A vasectomy was performed. The husband was told that contraception precautions were not necessary but a child was born. The claim was brought in contract and in tort. The first instance court found no reason why public policy prevented the recovery of expenses arising from the birth of a healthy child, and awarded damages in respect of the expenses of the birth and the mother’s loss of wages but refused damages for the pain and distress of labour holding that these were off set by the joy occasioned by the birth. It also awarded damages in an agreed sum for the child’s upkeep to its seventeenth birthday.
Held: Damages should be awarded for pain and suffering ‘per the majority’ in tort rather than contract. The joy of having the child could be set off against the time, trouble and care in the upbringing of the child but not against prenatal pain and distress. For the latter, damages should be awarded.
Nourse LJ said: ‘Valuable too are the observations of Lord Denning MR in Greaves and Co (Contractors) Ltd v Baynham Meikle and Partners  1 WLR 1095 . . Lord Denning thought, and I respectfully agree with him, that a professional man is not usually regarded as warranting that he will achieve the desired result. Indeed, it seems that that would not fit well with the universal warranty of reasonable care and skill, which tends to affirm the inexactness of the science which is professed. I do not intend to go beyond the case of a doctor. Of all sciences medicine is one of the least exact. In my view a doctor cannot be objectively regarded as guaranteeing the success of any operation or treatment unless he says as much in clear and unequivocal terms. The defendant did not do that in the present case.’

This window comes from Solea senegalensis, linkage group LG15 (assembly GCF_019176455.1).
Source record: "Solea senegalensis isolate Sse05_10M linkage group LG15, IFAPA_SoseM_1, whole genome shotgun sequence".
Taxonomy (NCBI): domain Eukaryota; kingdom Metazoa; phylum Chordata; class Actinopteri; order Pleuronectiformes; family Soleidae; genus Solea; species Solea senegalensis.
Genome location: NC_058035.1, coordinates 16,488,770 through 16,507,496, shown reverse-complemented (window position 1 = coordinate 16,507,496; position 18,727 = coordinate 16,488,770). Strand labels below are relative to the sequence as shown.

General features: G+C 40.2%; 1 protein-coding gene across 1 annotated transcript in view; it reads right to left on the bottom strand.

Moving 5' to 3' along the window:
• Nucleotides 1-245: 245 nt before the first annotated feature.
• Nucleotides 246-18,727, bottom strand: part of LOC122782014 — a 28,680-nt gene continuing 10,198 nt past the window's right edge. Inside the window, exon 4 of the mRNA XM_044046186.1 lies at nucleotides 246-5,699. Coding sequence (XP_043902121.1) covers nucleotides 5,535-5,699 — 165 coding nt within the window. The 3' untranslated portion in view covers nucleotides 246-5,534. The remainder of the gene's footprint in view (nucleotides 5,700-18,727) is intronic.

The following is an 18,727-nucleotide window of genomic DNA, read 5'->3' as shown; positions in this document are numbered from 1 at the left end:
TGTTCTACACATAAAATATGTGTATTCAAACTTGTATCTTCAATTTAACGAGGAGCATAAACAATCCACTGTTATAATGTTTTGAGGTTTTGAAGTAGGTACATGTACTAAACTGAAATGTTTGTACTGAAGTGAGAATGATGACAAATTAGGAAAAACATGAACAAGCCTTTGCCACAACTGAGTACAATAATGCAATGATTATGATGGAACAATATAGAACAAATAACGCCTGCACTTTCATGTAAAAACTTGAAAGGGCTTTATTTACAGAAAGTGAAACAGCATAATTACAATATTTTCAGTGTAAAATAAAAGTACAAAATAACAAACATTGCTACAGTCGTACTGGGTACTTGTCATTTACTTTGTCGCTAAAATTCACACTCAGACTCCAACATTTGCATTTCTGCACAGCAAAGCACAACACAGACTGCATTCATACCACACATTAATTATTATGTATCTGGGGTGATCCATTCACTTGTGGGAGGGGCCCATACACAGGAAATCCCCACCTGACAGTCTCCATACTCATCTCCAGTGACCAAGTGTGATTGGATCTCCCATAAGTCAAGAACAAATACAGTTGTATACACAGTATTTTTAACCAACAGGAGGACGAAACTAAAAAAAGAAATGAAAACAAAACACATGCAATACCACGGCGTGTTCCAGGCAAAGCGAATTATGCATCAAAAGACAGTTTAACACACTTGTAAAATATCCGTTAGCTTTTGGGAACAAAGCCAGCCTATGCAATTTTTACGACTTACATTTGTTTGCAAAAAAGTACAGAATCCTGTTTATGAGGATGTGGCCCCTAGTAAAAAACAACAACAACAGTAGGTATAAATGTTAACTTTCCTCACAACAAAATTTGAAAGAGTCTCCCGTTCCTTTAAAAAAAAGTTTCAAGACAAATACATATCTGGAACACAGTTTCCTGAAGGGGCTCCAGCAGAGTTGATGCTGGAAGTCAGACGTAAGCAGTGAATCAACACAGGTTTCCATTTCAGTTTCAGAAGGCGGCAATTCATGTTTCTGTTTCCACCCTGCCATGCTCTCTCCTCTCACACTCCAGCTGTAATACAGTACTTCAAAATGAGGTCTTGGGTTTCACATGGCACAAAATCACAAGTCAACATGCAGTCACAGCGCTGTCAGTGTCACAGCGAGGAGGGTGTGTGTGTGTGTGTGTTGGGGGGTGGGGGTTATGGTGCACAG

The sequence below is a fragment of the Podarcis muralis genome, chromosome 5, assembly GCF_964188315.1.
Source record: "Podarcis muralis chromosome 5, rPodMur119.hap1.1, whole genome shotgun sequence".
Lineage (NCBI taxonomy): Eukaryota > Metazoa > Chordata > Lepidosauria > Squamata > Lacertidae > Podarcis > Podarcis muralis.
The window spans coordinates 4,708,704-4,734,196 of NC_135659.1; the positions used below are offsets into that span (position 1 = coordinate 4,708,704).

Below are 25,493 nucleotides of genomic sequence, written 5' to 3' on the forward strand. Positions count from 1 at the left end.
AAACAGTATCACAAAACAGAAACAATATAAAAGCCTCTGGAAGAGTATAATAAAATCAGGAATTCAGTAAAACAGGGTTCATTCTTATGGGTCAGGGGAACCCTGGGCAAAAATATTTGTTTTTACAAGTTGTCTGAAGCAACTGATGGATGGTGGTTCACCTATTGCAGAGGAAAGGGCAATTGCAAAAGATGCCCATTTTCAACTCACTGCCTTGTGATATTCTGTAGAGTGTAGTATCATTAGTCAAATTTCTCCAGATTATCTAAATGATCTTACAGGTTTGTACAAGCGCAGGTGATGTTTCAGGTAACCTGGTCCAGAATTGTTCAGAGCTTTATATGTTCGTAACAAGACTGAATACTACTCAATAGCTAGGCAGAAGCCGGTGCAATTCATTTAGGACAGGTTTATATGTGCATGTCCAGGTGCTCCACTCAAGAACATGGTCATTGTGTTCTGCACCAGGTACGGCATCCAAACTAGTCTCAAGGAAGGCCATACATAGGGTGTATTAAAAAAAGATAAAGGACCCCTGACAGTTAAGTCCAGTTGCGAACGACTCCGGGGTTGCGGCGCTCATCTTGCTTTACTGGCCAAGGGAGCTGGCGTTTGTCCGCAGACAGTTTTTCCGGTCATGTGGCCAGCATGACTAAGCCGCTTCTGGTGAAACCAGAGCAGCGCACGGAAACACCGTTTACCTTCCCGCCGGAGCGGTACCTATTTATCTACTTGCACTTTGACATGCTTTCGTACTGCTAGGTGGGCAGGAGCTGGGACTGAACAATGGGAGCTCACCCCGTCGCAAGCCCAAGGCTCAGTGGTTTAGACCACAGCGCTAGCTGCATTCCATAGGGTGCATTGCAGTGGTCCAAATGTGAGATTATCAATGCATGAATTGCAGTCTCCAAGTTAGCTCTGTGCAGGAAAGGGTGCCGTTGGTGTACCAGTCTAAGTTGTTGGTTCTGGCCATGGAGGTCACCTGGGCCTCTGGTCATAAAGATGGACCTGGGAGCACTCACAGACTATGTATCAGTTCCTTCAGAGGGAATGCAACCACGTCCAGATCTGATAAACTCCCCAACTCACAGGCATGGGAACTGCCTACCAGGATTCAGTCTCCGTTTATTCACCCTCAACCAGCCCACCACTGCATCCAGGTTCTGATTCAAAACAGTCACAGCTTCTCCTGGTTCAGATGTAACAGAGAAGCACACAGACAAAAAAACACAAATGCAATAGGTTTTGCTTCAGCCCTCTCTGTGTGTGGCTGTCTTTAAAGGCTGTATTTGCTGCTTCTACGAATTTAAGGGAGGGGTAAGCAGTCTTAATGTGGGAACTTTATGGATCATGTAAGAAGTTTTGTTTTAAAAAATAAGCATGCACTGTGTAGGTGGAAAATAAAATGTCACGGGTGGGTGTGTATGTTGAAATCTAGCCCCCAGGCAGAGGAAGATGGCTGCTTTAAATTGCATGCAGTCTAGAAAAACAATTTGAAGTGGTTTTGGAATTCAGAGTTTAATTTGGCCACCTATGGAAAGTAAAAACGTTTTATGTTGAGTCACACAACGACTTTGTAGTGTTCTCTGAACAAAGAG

2 WLR 337,  QB 644,  1 All ER 497
England and Wales
Cited – Greaves and Co (Contractors) Ltd v Baynham Meikle and Partners CA 1975
Consultant engineers were instructed to design a warehouse, the first floor of which, as they knew, was to be used for storing drums of oil that would be moved around by fork-lift trucks. The warehouse was built to the engineers’ design but after a . .
Cited – MacFarlane and Another v Tayside Health Board HL 21-Oct-1999
Child born after vasectomy – Damages Limited
Despite a vasectomy, Mr MacFarlane fathered a child, and he and his wife sought damages for the cost of care and otherwise of the child. He appealed a rejection of his claim.
Held: The doctor undertakes a duty of care in regard to the . .
Cited – Rees v Darlington Memorial Hospital NHS Trust HL 16-Oct-2003
The claimant was disabled, and sought sterilisation because she feared the additional difficulties she would face as a mother. The sterilisation failed. She sought damages.
Held: The House having considered the issue in MacFarlane only . .
Approved – Emeh v Kensington and Chelsea and Westminster Area Health Authority CA 1-Jul-1984
A sterilisation operation had been performed negligently and failed and the claimant was born.
Held: The birth of a child with congenital abnormalities was a foreseeable consequence of the surgeon’s careless failure to clip a fallopian tube . .
Lists of cited by and citing cases may be incomplete.
Damages, Professional Negligence
Updated: 29 April 2022; Ref: scu.183008